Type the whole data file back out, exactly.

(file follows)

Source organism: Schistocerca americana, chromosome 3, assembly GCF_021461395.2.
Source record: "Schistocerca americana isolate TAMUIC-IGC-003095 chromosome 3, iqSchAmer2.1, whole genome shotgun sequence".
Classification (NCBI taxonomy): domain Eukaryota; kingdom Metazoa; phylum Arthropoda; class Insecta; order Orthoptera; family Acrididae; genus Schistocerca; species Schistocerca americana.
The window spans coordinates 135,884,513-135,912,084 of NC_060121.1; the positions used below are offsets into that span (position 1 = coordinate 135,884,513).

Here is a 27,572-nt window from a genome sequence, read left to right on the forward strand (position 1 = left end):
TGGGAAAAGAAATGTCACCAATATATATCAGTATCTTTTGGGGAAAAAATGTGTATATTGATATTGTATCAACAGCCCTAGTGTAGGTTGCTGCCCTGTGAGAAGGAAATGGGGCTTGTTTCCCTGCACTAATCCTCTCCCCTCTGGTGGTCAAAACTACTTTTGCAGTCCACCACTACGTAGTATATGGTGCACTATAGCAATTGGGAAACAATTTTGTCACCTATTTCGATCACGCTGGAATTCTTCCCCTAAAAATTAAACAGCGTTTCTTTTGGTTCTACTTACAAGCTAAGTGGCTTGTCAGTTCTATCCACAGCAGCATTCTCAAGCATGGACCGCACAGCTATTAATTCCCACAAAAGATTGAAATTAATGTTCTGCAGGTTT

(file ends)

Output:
Source organism: Schistocerca americana, chromosome 3, assembly GCF_021461395.2.
Source record: "Schistocerca americana isolate TAMUIC-IGC-003095 chromosome 3, iqSchAmer2.1, whole genome shotgun sequence".
Classification (NCBI taxonomy): domain Eukaryota; kingdom Metazoa; phylum Arthropoda; class Insecta; order Orthoptera; family Acrididae; genus Schistocerca; species Schistocerca americana.
The window spans coordinates 135,884,513-135,912,084 of NC_060121.1; the positions used below are offsets into that span (position 1 = coordinate 135,884,513).

Here is a 27,572-nt window from a genome sequence, read left to right on the forward strand (position 1 = left end):
TGGGAAAAGAAATGTCACCAATATATATCAGTATCTTTTGGGGAAAAAATGTGTATATTGATATTGTATCAACAGCCCTAGTGTAGGTTGCTGCCCTGTGAGAAGGAAATGGGGCTTGTTTCCCTGCACTAATCCTCTCCCCTCTGGTGGTCAAAACTACTTTTGCAGTCCACCACTACGTAGTATATGGTGCACTATAGCAATTGGGAAACAATTTTGTCACCTATTTCGATCACGCTGGAATTCTTCCCCTAAAAATTAAACAGCGTTTCTTTTGGTTCTACTTACAAGCTAAGTGGCTTGTCAGTTCTATCCACAGCAGCATTCTCAAGCATGGACCGCACAGCTATTAATTCCCACAAAAGATTGAAATTAATGTTCTGCAGGTTT